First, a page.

As the Harper government moves at a snail’s pace to get a handle on spending, it’s becoming obvious we need tougher action on trimming the federal payroll in order to balance the budget and deliver cost-effective government.
The world economy is weaker than Finance Minister Jim Flaherty hoped when he delivered his budget in March. In fact, year-end numbers released in May showed revenues down $3.5 billion just from the budget’s projections less than two months earlier.
In the meantime, Canadians watch the bills roll in, as the Harper Conservatives tiptoe through the modest cost-cutting exercise Flaherty outlined last March.
Consider the outrageous severance payouts and “workforce adjustment” benefits coming to federal government employees faced with job losses: the budget earmarked $900 million as part of a plan to reduce its headcount by 19,200 positions by 2015. That works out to nearly $50,000 in compensation for every job eliminated.
Many of these cuts in the federal payroll will result from government employees leaving of their own accord, either by quitting, retiring or going back to school. Until two years ago, these people were entitled to severance pay, ranging from three weeks’ pay after one year of service, all the way up to 22 weeks’ pay. As union contracts have come up for renegotiation, the government has been eliminating this costly entitlement: by the time they’re done buying out the bureaucrats, the total tab is expected to hit $6 billion.
But that’s only part of the pain. Federal government employees take more days off than the rest of us do: 18 days a year, including short-term disability claims. That’s 2.5 times as many sick days as the rest of us take. On average, 19,500 federal employees are off the job “sick” on any given day, especially the days around long weekends.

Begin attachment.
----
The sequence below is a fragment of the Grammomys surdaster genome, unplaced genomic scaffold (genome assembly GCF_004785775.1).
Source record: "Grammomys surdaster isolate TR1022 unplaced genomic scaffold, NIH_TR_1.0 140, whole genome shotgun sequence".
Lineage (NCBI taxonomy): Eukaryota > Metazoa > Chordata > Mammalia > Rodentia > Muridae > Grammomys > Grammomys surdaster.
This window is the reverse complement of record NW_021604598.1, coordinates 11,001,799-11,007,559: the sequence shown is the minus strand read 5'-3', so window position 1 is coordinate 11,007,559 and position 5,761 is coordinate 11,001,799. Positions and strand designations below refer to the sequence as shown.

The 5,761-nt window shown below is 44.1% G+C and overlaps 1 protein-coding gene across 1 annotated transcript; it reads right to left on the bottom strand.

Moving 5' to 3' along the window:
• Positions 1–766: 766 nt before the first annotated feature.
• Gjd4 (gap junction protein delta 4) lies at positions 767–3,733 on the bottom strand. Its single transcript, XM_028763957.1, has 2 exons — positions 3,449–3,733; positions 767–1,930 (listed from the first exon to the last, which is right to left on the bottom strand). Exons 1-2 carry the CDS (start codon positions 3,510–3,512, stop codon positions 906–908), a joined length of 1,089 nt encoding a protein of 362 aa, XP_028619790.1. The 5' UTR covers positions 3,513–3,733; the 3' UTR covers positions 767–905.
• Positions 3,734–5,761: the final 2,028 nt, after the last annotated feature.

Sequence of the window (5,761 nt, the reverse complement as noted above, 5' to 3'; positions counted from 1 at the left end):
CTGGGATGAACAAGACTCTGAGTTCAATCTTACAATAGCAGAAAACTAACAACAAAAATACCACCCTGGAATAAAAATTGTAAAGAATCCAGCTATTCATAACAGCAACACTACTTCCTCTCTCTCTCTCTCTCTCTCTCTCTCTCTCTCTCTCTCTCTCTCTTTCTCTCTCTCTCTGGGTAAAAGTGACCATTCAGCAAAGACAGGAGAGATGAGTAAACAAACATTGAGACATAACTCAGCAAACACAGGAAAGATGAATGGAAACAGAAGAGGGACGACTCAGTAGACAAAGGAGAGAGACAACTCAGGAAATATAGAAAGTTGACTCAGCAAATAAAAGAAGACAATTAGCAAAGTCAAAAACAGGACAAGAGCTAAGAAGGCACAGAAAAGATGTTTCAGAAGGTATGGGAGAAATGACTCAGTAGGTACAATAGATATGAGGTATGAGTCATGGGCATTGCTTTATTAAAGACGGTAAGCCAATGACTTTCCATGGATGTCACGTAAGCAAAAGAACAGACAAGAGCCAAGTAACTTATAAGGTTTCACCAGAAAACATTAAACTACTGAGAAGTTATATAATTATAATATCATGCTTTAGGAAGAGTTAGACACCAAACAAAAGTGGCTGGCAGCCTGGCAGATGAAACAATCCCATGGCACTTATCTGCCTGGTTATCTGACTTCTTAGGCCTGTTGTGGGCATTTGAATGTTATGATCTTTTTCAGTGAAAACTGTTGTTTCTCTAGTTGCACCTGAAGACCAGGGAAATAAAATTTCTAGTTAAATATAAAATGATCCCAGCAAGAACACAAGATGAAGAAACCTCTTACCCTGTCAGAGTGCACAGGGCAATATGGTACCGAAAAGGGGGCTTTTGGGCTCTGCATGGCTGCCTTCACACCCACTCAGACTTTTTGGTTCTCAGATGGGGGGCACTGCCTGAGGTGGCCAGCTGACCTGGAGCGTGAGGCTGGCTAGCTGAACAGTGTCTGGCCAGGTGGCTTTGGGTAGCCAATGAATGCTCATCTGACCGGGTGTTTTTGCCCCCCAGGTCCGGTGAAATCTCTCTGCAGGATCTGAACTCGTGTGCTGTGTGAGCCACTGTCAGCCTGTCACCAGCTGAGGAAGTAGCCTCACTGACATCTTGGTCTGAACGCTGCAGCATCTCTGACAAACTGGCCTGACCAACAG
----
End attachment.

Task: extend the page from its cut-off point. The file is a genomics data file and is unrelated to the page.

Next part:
But perhaps we should be happy they’re calling in sick, because it’s nearly as bad when they don’t. If federal employees happen to stay as healthy as the rest of us, then they just get paid out for all sick days they didn’t use in their career. The sick-day boondoggle is costing us more than $1 billion a year — in cash. As of right now, taxpayers “owe” federal employees collectively about $5.2 billion for unused sick time.
The final piece of the federal government’s payroll headache is its so-called workplace adjustment program; it provides additional benefits for employees facing a layoff, over and above severance benefits and accumulated sick pay. Payouts range from 22 weeks of pay for someone with one year as a federal employee under their belt, to 52 weeks for a 30-year veteran.
Federal employees facing a layoff can retire without losing pension benefits and they’re protected from taking less senior or lower-paying jobs. And if they decide to leave and go back to school the government pays offers $11,000 towards educational expenses. So far, the Harper Conservatives have shown no interest in tackling workplace adjustment entitlements.
Despite dire predictions of massive public sector and private-sector job losses ranging from 40,000 to 100,000 jobs, the numbers so far tell a different story, with Statistics Canada reporting a year-over-year reduction of only 7,204 federal jobs across Canada. And Ottawa itself continues to boom: in the past year, 16,700 new jobs have been created just in the nation’s capital, where the unemployment rate sits at six per cent. 3,200 additional job seekers have joined the labour force, looking for work. And why not? With Mr. Flaherty forecasting annual federal spending to rise by $19 billion between now and the next election, the smart money is riding on the federal gravy train.
Gregory Thomas is the Federal and Ontario Director, Canadian Taxpayers Federation.